I heard a lot about this method last year, but it was after I had already made strawberry jam. Somehow it popped into my head as I pulled out the pectin last Saturday to start in on a batch of jam. I put the pectin away and did a quick Google search. I was a little shocked that I had trouble finding a recipe. For some reason 3 day potty training trended high up in the results list. I finally found this blog post: Strawberry Preserves.

The jam turned out amazing. I had purchased organic strawberries at the Grand Lake Farmer’s Market and they sure were pretty ones. This is by far the best strawberry jam I’ve ever had. Was it the strawberries, the method or both? Probably both. It’s a softish jam, but I could have made it thicker with further boiling.

My take on Jenn Martin’s recipe, which itself was her take on three sources:

2 1/2 punds of strawberries, which was three baskets at my market
4 cups of sugar
3 tablespoons of lemon juice
1 tablespoon of butter

Day 1:
Wash, hull and cut the strawberries into big chunks. Add sugar and lemon juice. Stir. Put it into a lidded non-reactive container and then into the fridge, stirring when you remember to, at least a couple of times.

Day 2:
In a large pot, boil the mixture for 3 minutes, adding butter to prevent foaming. Return to the container and put it back in the fridge.

Day 3:
Put jars and lids on to boil to sterilize them. You’ll need 4-5 twelve ounce jars.

Put a small plate in the freezer.

Strain the berries from syrup. Boil the syrup in a large pot until it reaches 220°F on candy thermometer. Which is approximately 3 minutes of rolling boil. Go a bit longer if you want a thicker jam.

Add the berries back in and boil again until it reaches 220°F. Test the set by putting a small amount on that cold plate from the freezer. Then put the plate back in the freezer. If it gels up, you’re set. If not boil a bit longer and re-test.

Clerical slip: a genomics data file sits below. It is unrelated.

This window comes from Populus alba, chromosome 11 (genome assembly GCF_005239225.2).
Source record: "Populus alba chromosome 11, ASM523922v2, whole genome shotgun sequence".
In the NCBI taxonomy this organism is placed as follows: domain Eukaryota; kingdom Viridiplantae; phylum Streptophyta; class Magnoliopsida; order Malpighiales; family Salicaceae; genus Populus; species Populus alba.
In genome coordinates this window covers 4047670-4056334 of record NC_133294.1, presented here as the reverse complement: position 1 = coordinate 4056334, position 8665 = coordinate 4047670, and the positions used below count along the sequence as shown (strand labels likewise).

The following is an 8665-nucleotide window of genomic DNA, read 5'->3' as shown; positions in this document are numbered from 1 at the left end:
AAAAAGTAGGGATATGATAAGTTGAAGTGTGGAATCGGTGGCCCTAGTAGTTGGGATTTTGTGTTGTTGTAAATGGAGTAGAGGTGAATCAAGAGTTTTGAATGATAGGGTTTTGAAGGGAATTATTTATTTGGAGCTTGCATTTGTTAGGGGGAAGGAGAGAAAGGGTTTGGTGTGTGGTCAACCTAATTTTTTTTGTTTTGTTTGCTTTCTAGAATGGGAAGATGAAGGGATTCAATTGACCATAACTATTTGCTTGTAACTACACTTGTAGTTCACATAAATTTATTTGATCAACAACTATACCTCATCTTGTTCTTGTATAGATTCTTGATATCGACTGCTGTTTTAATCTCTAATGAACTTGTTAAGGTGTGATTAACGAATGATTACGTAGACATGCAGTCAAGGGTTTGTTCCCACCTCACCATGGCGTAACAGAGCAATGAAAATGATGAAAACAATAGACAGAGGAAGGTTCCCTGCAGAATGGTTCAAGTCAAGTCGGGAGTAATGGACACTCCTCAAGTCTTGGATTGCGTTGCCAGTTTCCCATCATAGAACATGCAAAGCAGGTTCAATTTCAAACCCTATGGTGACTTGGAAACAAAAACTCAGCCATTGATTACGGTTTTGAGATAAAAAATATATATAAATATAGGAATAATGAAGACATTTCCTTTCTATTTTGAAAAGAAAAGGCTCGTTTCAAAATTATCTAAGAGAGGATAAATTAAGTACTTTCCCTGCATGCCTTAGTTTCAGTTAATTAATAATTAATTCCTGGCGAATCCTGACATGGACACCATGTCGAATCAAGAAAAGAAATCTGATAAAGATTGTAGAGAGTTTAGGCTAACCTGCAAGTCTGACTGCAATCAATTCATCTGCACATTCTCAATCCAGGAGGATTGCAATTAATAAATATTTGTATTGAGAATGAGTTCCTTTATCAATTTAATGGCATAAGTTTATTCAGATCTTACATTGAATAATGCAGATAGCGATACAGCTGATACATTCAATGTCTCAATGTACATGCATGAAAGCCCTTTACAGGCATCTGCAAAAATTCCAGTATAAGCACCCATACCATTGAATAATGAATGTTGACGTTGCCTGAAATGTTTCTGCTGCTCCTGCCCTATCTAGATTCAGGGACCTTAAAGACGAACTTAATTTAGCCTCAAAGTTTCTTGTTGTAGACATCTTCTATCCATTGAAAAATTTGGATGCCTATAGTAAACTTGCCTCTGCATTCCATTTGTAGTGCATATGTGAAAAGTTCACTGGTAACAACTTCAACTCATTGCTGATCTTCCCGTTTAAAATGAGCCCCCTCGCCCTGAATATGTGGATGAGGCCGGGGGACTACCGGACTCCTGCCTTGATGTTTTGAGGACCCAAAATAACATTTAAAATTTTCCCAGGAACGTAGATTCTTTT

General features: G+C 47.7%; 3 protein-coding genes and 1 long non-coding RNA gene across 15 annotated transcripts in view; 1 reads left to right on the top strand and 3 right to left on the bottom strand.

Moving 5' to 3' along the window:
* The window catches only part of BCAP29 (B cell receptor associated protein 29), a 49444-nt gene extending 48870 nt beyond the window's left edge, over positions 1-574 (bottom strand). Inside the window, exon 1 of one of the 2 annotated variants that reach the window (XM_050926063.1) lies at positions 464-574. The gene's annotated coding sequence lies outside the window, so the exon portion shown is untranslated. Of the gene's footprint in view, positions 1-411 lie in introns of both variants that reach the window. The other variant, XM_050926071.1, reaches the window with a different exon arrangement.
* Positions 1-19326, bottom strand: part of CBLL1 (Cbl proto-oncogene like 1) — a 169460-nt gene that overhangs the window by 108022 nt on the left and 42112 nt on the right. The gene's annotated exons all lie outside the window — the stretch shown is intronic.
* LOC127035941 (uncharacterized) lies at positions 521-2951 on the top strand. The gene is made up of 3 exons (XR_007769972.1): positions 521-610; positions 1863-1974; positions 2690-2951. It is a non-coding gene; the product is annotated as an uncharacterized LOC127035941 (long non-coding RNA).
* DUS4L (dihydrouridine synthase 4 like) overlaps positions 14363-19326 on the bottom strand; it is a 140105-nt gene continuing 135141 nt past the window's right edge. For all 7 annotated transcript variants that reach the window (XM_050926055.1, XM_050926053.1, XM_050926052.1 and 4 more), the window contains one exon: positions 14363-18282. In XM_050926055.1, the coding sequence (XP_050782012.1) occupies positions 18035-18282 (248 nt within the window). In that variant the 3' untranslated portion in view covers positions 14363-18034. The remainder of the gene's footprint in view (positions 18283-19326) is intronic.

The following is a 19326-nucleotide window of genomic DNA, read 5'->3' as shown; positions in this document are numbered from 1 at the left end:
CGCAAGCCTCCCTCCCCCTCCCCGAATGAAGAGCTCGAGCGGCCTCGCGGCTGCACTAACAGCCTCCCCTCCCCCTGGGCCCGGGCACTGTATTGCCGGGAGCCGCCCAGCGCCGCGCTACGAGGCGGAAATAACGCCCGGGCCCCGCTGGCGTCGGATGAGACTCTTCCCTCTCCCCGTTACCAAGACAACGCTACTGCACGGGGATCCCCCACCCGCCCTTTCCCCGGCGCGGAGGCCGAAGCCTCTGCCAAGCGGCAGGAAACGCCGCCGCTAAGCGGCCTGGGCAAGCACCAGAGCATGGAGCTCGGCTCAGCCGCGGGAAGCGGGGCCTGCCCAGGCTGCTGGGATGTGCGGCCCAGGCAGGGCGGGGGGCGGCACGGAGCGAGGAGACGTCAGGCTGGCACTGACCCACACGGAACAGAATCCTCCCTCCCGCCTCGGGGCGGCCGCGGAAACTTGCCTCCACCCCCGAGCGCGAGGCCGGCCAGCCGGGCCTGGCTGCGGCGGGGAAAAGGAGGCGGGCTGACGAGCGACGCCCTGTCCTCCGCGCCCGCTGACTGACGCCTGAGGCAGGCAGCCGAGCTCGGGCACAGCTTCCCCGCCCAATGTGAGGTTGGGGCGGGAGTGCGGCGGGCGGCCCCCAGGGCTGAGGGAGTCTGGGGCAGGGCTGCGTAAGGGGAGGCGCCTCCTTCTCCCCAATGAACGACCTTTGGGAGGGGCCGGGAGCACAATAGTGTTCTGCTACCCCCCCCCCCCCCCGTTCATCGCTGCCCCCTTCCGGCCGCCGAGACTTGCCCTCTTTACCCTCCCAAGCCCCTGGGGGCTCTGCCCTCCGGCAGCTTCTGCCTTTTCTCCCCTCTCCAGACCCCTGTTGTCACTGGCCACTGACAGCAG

Ladle into the jars, affix lids and bands. Put them into a water bath and process for 5 minutes. Remove and wait for the pings of the lids sealing.

These comments are from the previous commenting system.SEAN

Nice, I did a similar one last year. Were all your strawberries fully ripe? If you use some underripe berries they have more pectin in them.

Wednesday, June 8, 2011 – 07:43 AM

PEPPERREED

Perfect timing! I’m heading out to our farmers market’s Strawberry Festival today.

Wednesday, June 8, 2011 – 11:35 AM

SCOTT_D

The berries I used were all pretty ripe. The jam is pretty soft. I have a second batch going and they’re a bit less ripe. Still, I plan to ad a couple of tablespoons of liquid pectin. I don’t really have a problem with pectin, I thought the method would intensify the flavors. Which I think it did.

Wednesday, June 8, 2011 – 02:34 PM

THE_MATT

dang. we just jammed up all the strawberries i reckon we’ll be doing this year. i’ll have to keep this on hand for next year though. i had an idea like this in my head, and then just got overwhelmed by the huge pile of strawberries we’d picked, and didn’t really time the picking well to allow for such a lengthy processing period. i’m glad to hear that it worked well for you!

Thursday, June 9, 2011 – 06:07 AM

THE_MATT

p.s. the color on that jam is gorgeous, by the way!

Thursday, June 9, 2011 – 06:08 AM

ROBERT

This sounds similar to our recipe for strawberry jam which is to macerate the jam overnight in sugar, then cook up the next day with an equal volume of sugar and half a cup of lemon juice.  It is a soft set jam that has an extremely concentrated strawberry taste.  I am making more this weekend so will give this 3 day method a try (anything that accentuates the strawberry taste is a plus in my book).

Tuesday, June 28, 2011 – 01:12 PM